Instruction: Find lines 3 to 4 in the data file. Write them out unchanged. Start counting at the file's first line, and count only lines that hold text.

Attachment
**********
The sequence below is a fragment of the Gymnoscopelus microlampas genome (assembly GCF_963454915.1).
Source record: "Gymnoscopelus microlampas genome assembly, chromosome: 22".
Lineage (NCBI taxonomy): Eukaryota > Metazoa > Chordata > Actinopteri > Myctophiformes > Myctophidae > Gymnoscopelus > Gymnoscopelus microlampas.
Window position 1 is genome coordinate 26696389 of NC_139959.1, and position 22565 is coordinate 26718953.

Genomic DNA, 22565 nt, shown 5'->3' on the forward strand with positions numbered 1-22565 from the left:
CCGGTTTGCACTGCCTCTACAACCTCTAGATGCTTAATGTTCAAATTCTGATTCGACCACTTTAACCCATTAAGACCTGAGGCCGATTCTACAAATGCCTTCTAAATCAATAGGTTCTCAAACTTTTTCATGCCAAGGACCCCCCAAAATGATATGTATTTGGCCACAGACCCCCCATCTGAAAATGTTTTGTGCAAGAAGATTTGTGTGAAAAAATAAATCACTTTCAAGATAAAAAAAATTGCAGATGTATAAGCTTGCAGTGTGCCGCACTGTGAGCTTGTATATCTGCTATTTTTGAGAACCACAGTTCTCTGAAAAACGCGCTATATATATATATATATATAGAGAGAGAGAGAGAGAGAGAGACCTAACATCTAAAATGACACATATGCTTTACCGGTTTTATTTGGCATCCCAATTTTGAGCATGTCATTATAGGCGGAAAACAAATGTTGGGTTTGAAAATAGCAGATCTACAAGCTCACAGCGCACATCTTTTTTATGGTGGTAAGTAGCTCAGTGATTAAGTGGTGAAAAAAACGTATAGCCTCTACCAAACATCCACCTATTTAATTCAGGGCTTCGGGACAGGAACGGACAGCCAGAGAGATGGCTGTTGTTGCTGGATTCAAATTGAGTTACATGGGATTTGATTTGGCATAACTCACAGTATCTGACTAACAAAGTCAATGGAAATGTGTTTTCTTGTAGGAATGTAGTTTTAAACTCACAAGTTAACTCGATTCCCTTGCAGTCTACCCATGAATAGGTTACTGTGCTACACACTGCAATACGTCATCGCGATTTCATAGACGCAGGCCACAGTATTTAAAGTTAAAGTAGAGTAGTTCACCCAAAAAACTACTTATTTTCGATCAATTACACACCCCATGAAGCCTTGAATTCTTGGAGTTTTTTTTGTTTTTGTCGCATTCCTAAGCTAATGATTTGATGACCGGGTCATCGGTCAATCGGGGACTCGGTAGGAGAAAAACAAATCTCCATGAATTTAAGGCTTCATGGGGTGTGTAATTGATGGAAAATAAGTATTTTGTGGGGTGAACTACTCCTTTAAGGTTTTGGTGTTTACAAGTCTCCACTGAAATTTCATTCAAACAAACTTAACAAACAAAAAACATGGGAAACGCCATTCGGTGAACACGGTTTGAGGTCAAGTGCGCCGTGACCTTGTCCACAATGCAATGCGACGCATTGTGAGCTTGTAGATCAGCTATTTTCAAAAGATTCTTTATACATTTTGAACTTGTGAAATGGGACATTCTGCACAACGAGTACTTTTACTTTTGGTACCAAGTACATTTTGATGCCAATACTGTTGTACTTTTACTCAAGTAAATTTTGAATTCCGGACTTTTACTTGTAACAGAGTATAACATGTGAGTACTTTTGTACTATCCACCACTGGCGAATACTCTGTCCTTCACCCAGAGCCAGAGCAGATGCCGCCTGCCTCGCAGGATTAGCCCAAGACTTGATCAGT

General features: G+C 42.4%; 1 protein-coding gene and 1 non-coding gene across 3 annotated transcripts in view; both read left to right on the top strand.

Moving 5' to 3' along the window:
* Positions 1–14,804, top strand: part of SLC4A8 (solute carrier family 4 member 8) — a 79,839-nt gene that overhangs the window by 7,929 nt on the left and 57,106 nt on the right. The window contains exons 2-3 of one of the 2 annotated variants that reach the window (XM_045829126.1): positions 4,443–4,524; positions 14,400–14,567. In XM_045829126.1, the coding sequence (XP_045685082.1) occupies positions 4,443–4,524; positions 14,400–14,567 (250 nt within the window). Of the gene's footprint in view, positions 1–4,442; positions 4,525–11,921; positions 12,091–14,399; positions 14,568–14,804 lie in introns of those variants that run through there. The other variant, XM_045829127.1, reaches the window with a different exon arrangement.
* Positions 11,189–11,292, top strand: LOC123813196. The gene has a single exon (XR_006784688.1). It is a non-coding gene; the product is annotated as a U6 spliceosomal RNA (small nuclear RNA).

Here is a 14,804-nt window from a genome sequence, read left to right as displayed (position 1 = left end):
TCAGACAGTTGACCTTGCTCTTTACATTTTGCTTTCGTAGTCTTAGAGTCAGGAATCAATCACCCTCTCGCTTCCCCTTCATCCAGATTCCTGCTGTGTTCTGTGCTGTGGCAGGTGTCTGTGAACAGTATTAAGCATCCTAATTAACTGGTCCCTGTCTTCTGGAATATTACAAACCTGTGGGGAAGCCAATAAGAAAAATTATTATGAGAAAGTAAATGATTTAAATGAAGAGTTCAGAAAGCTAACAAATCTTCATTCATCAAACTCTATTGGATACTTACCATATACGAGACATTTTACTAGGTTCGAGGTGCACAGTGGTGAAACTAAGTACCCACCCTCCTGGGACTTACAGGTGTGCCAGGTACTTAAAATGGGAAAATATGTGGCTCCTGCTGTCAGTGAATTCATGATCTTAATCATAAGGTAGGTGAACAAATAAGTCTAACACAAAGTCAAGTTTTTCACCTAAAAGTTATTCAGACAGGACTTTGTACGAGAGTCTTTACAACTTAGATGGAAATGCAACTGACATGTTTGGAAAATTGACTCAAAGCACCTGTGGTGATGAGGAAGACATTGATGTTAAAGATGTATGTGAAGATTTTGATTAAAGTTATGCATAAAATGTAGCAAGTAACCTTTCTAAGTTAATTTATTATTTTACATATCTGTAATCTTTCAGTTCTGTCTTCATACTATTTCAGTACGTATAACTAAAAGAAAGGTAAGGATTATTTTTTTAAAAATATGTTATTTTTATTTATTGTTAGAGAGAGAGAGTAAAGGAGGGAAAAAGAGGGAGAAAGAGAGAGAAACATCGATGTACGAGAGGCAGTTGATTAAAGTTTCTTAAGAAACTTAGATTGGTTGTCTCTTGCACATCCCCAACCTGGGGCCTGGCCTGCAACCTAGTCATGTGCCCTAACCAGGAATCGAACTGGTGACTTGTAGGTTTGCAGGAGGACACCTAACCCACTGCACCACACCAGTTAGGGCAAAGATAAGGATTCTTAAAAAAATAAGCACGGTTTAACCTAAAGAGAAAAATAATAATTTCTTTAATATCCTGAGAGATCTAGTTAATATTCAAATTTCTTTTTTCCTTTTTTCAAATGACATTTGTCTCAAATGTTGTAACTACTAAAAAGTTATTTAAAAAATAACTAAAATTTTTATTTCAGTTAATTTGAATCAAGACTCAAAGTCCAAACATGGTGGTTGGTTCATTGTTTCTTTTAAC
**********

Lineage (NCBI taxonomy): Eukaryota > Metazoa > Chordata > Actinopteri > Myctophiformes > Myctophidae > Gymnoscopelus > Gymnoscopelus microlampas.
Window position 1 is genome coordinate 26696389 of NC_139959.1, and position 22565 is coordinate 26718953.